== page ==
Plague and anthrax - now you see them, now you don't! (on correcting published errors)

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Lenny Teytelman Aug 06, 2015

A study that erroneously suggested presence of bubonic plague and anthrax in NYC subways has been corrected, as reported at Retraction Watch. This is a terrific demonstration of the power of post-publication peer review to catch errors in a way that pre-pub review simply can not (See Ed Yong's excellent There’s No Plague on the NYC Subway. No Platypuses Either). At the same time, the way the article has been corrected is alarmingly inappropriate.

The journal Cell Systems issued an erratum (good) and then replaced the original mansucript with a new version, with all traces of anthrax and mistakes gone (bad, bad, very bad). In the new PDF of this study, there is no mention of any corrections and no link to the erratum. On the full-text website view, there is also no indication of the changes, and only at the very bottom in "related articles", do you see the erratum as one of the three links.

The new manuscript is revised and corrected in many places. For example, the abstract changed as follows:

(This is a screenshot of document comparison between the original and new versions of: Afshinnekoo et al., Geospatial Resolution of Human and Bacterial Diversity with City-Scale Metagenomics. 2015. Cell Systems)

It seems self-evident that published research cannot just evaporate and be edited with no trace. Of course, we don't want to mislead the public and add to panic by displaying mistakes. However, given the technology we have today, it is straighforward to implement corrections in a proper manner. Wikipedia and Google Docs track all edits. F1000Research does this nicely (e.g. old version and new clearly marked). 

Our entire protocols.io startup exists because we belive that making it easier to correct published research is critical for accelerating science and making it more reproducible. But we have to do it in the right way: show what was wrong, leave the original intact, direct readers to the updated version.

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[Update 8/7/2015: Ravi Sachidanandam wrote to the journal regarding the disappearance of the original manuscript. Below is the journal's response to the inquiry.]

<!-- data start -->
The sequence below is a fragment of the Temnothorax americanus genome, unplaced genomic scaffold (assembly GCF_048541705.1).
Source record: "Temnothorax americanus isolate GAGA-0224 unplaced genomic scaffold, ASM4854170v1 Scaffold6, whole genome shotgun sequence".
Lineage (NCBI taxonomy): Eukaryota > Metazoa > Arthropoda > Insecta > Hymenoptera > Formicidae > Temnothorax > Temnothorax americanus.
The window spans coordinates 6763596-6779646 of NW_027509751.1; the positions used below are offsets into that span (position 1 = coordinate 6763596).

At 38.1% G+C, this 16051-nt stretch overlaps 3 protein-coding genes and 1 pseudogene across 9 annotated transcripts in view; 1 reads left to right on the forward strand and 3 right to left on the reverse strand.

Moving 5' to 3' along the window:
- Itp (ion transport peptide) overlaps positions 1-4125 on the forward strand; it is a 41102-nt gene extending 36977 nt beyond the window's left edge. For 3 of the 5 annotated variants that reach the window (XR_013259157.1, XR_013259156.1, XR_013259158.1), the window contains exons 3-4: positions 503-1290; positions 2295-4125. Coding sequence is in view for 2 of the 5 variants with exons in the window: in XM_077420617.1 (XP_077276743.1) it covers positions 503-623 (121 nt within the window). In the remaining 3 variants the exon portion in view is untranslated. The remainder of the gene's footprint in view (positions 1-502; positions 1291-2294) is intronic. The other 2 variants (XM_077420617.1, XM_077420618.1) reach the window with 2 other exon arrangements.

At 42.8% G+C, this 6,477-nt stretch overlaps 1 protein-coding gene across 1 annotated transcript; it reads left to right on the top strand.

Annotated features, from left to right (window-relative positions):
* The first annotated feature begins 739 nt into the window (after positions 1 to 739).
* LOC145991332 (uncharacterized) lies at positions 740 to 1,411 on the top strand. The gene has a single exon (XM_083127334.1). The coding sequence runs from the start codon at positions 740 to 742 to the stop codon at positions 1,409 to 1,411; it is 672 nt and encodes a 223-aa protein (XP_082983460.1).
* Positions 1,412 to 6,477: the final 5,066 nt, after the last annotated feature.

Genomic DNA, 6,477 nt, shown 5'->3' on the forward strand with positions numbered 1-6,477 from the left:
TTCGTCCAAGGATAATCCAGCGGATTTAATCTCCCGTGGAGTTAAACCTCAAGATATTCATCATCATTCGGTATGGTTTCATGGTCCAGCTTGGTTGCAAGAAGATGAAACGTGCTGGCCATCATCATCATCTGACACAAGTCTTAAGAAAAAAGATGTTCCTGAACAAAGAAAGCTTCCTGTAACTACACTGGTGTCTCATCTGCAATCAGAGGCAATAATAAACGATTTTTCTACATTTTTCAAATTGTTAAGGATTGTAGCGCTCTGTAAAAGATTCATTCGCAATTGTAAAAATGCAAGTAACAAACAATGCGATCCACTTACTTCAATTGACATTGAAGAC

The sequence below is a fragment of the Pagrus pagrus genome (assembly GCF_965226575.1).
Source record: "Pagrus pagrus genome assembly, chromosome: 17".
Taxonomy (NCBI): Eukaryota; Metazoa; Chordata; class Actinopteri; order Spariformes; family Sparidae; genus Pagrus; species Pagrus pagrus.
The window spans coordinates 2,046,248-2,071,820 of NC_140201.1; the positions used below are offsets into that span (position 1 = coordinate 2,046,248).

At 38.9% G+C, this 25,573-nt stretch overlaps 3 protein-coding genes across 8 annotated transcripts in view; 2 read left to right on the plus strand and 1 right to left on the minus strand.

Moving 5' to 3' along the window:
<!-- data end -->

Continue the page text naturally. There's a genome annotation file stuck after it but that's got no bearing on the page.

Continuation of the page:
---------- Forwarded message ----------

From: Caputo, Joseph N. (ELS-CMA)

Date: Thu, Aug 6, 2015 at 1:55 PM

Subject: RE: original article

To: Ravi Sachidanandam 

Dear Ravi,

Thank you for your e-mail and sharing your concerns. I can respond on behalf of Cell Systems for you. We do only have the corrected version posted, and we take this approach for recently published papers based on community feedback that it is best to have the correct version be available for download, and that having more than one version available generates confusion. However, we are happy to send the original version if it is requested. I’ve attached a PDF of the original article here for your convenience.

 

Please let me know if I can help you with anything else.

 

Best,

Joe

Joseph Caputo :: Media Relations Manager :: Cell Press/Elsevier

@sciencemetro

 ---------------

From: Ravi Sachidanandam

Sent: Thursday, August 06, 2015 7:45 AM

To: CELL PRESS Press Office; Caputo, Joseph N. (ELS-CMA)

Subject: Fwd: original article

 

Dear Dr. Caputo,

 I sent the message below to the editors of cell-systems, but have not received a reply yet. I am sure they are very busy, but this impacts the integrity of the journal. I was wondering you could comment on this practice of removing the original articles, which do not allow tracking the changes that were made. The erratum does not clearly show the extravagant claims of the original paper, which got a lot of press.  

I believe a link to the original article should be preserved allowing readers to form their own opinions. It is probably embarrassing, but worth it, if only for the salutary effect it will have on future authors who might be tempted to exaggerate the implications of their work. 

 

thanks

ravi

 

---------- Forwarded message ----------

From: Ravi Sachidanandam <ravi.mssm@gmail.com>

Date: Tue, Aug 4, 2015 at 4:10 PM

Subject: original article 

Dear Editors,

 

The following article had made some erroneous claims that were later corrected

Geospatial Resolution of Human and Bacterial Diversity with City-Scale Metagenomics  Afshinnekoo et al.  Volume 1, Issue 1, p72–87, 29 July 2015

 

http://www.cell.com/cell-systems/abstract/S2405-4712%2815%2900002-2

 

When I check your website, the original article is nowhere to be found. Could the original article be also provided as a link  so that readers can see what happened ? Otherwise it is very misleading. 

 

thanks

ravi

Ravi  Sachidanandam

 http://katahdin.mssm.edu

------------------------//////////////---------------------

---------- Forwarded message ----------

From: Caputo, Joseph N. (ELS-CMA)

Date: Fri, Aug 7, 2015 at 6:11 AM

Subject: RE: original article

To: Ravi Sachidanandam 

Dear Ravi,

 

Yes, you can quote this as the policy.

 

Best,

Joe

Joseph Caputo :: Media Relations Manager :: Cell Press/Elsevier

----------------------------

From: Ravi Sachidanandam

Sent: Thursday, August 06, 2015 10:47 PM T

o: Caputo, Joseph N. (ELS-CMA)

Subject: Re: original article

 

Dear Joe, 

 I assume this is the policy of the journal ?  can I quote this as being the policy ? 

it seems to run counter to accepted practice in scientific publishing.

 

thanks

ravi

 

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